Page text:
"An avidin-biotin complex method was used for the immunohistochemical staining in the differentiated NSCs (Chiou et al., 2001). Following washes with the 3% hydrogen peroxide, sodium azide and antigenicities were retrieved using a microwave. "
[Show abstract][Hide abstract] ABSTRACT: The hippocampus has long been associated with learning, memory, and modulation of emotional responses. Previous studies demonstrated that stress-induced loss of hippocampal neurons may contribute to the pathogenesis of depression. The recent observations supported that antidepressant drugs increase the production of serotoninergic neurotransmitter and they play a critical role in the initiation of neurogenesis in the hippocampus. In order to explore the possible new mechanism of the treatment of depression, we cultured neural stem cells (NSCs) derived from the hippocampus of adult rats as an in vitro model to evaluate the capabilities of neuroprotection and neural differentiation in NSCs by fluoxetine (FL) treatment. Our results showed that 20 microM FL treatment can significantly increase the proliferation rate of NSCs (p<0.05), and up-regulate the mRNA and protein expressions of Bcl-2 in Day-7 FL-treated NSCs (p<0.01). Using Bcl-2 gene silencing with small interfering RNA, our data verified that FL can prevent Fas ligand-induced caspase-dependent apoptosis in NSCs through the activation of Bcl-2. The in vitro observation and immunofluorescent study further demonstrated that FL treatment can stimulate the neurite development and serotoninergic differentiation of NSCs through the activation of Bcl-2. Using microdialysis with high performance liquid chromatography- electrochemical detection, the functional release of serotonin in the differentiating NSCs with FL treatment was increased and simultaneously regulated by the Bcl-2 expressions. In sum, the study results indicate that antidepressant administration can increase NSCs survival, promote the neurite development, and facilitate NSCs differentiating into the functional serotoninergic neurons via the modulation of Bcl-2 expression.
Current Neurovascular Research 02/2007; 4(1):19-29. DOI:10.2174/156720207779940707 · 2.25 Impact Factor
[Show abstract][Hide abstract] ABSTRACT: A high frequency of human cytomegalovirus (HCMV) genome and antigens in tumor samples of patients with different malignancies is now well documented, although the causative role for HCMV in the development of the neoplasias remains to be established. HCMV infection can modulate multiple cellular regulatory and signalling pathways in a manner similar to that of oncoproteins of small DNA tumor viruses such as human papilloma virus or adenoviruses. However, in contrast to these DNA tumor viruses, HCMV infection fails to transform susceptible normal human cells. There is now growing evidence that tumor cells with disrupted regulatory and signalling pathways enable HCMV to modulate their properties including stimulation of cell proliferation, survival, invasion, production of angiogenic factors, and immunogenic properties. In contrast to previously suggested "hit and run" transformation we suggest that persistence in tumor cells is essential for HCMV to fully express its oncomodulatory effects. These effects are observed particularly in persistent HCMV infection and are mediated mainly by activity of HCMV regulatory proteins. In persistently HCMV-infected tumor cell lines - a selection of novel, slowly growing virus variants with changes in coding sequences for virus regulatory proteins takes place. As a result, oncomodulatory effects of HCMV infection may lead to a shift to more malignant phenotype of tumor cells contributing to tumor progression.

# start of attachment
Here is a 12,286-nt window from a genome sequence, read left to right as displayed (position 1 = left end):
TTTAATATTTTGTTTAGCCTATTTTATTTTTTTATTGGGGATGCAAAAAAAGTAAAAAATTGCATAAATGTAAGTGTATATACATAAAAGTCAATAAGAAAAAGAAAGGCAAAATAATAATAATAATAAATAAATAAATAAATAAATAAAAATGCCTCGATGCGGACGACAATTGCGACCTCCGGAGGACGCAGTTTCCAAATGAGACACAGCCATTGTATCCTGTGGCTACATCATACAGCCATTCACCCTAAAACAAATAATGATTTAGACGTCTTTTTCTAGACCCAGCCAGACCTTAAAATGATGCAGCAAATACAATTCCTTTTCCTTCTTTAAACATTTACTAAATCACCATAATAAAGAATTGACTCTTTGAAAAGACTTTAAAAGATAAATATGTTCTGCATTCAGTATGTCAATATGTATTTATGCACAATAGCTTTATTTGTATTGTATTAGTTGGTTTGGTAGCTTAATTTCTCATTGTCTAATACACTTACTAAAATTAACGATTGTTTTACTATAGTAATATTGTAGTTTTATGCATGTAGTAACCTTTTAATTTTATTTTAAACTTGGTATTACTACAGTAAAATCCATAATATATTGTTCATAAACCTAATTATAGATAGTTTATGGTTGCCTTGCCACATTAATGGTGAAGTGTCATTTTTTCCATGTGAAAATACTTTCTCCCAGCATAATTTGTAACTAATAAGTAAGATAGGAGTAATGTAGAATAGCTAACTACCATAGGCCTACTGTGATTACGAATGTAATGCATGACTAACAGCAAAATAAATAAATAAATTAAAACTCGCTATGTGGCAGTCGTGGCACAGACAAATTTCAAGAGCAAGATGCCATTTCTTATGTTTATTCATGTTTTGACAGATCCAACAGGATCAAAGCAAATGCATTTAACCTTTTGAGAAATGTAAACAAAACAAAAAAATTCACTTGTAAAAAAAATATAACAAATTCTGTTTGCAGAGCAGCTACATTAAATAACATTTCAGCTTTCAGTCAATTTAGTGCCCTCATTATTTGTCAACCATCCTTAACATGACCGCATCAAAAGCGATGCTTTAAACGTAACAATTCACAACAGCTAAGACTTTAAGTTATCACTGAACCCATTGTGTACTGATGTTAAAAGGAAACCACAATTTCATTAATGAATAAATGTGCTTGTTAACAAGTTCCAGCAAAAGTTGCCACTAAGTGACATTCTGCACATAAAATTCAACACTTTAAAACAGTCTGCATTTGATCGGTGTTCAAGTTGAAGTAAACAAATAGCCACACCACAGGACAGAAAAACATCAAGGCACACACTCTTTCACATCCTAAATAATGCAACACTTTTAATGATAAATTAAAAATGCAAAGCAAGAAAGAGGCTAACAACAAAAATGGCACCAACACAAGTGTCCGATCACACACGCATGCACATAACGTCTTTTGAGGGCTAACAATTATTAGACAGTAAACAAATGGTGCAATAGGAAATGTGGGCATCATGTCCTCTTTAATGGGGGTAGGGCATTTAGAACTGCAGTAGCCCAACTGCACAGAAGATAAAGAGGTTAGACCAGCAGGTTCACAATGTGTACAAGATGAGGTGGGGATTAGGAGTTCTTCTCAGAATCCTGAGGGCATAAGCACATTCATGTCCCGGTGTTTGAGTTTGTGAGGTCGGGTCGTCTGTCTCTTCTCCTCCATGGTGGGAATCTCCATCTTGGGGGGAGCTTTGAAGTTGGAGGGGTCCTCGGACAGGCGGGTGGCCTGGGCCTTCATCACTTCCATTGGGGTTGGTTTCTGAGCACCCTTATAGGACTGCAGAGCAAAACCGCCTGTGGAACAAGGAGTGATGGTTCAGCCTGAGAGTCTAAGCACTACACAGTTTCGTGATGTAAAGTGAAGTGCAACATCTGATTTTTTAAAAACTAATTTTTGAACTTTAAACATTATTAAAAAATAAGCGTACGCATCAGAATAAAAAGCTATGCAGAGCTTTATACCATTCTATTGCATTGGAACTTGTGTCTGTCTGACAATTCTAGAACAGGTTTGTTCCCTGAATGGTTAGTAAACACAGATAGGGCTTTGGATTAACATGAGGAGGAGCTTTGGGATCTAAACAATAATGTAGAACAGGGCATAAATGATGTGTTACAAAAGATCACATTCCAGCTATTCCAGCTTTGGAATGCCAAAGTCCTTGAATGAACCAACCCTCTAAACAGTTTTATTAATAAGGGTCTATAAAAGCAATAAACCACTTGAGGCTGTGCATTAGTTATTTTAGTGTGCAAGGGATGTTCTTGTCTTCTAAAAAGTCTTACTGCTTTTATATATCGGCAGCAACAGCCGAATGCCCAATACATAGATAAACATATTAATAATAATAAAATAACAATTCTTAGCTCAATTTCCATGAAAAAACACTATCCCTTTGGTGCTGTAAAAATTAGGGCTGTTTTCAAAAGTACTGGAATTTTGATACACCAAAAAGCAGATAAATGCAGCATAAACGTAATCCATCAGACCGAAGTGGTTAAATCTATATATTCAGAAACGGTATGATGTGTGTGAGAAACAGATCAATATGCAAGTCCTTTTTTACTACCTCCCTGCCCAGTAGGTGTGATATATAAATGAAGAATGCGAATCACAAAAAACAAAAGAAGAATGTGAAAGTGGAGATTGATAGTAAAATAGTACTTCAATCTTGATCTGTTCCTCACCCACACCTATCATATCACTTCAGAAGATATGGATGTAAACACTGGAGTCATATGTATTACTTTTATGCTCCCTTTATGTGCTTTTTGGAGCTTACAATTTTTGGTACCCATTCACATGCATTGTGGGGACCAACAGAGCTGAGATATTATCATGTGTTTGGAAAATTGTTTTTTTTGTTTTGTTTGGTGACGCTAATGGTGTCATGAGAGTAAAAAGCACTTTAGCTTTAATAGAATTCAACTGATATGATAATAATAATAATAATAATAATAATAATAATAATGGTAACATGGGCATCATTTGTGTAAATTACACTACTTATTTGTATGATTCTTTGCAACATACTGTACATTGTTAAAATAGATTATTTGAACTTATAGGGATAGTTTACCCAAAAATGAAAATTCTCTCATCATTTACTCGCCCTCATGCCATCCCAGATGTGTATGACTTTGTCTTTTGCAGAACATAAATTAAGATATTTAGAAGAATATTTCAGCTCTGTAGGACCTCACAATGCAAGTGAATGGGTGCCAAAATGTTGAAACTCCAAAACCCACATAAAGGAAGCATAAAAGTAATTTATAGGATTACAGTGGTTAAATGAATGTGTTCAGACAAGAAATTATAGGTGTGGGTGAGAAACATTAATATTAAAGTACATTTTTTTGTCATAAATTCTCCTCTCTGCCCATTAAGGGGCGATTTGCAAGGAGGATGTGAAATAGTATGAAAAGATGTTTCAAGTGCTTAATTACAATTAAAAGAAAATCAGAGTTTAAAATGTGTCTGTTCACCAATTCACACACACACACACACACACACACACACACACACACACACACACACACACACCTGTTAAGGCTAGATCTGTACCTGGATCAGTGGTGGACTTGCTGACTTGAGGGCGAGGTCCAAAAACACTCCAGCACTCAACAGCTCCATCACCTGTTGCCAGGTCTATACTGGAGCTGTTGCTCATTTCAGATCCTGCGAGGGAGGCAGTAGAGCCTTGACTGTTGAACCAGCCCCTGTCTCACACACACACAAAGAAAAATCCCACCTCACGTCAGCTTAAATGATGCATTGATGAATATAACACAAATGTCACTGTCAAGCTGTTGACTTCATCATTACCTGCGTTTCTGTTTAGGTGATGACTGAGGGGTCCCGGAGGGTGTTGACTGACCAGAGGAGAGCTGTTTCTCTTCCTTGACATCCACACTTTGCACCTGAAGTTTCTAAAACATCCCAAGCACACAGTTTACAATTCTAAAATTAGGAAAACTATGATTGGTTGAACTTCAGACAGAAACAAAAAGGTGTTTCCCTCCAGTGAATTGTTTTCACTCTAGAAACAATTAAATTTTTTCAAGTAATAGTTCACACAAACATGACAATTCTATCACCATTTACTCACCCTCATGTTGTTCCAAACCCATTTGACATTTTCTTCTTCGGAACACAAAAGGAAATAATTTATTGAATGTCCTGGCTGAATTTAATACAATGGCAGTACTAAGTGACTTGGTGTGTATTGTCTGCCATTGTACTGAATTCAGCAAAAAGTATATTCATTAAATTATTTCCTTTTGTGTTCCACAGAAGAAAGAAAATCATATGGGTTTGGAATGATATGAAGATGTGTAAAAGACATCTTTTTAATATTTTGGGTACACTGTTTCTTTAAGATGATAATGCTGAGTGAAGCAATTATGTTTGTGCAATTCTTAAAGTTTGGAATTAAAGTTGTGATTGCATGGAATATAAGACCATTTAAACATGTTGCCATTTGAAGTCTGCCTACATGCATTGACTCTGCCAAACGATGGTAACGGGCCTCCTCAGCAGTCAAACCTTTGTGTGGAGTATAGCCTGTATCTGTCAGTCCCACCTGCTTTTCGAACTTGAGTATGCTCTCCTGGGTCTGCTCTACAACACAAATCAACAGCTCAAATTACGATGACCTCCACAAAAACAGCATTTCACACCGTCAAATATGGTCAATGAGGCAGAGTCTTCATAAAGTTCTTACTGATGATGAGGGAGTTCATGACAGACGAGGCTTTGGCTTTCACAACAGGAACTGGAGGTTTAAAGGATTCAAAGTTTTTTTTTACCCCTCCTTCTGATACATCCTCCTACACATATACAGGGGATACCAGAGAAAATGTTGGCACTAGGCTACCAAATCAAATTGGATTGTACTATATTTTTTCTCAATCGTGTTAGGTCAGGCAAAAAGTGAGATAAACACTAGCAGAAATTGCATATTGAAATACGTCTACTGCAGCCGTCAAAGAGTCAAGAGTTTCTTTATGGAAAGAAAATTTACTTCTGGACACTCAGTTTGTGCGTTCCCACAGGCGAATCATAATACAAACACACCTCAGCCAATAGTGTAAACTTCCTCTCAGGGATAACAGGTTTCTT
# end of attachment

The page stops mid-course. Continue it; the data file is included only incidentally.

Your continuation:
[Show abstract][Hide abstract] ABSTRACT: Rabies virus (RABV) is a pathogen well-adapted to the nervous system, where it infects neurons. RABV is transmitted by the bite of an infected animal. It enters the nervous system via a motor neuron through the neuromuscular junction, or via a sensory nerve through nerve spindles. It then travels from one neuron to the next, along the spinal cord to the brain and the salivary glands. The virions are then excreted in the saliva of the animal and can be transmitted to another host by bite. Thus preservation of neuronal network integrity is crucial for the virus to be transmitted. Successful invasion of the nervous system by RABV seems to be the result of a subversive strategy based on the survival of infected neurons. This strategy includes protection against virus-mediated apoptosis and destruction of T cells that invade the CNS in response to infection.
Current topics in microbiology and immunology 02/2005; 289:239-58. DOI:10.1007/3-540-27320-4_11 · 4.10 Impact Factor
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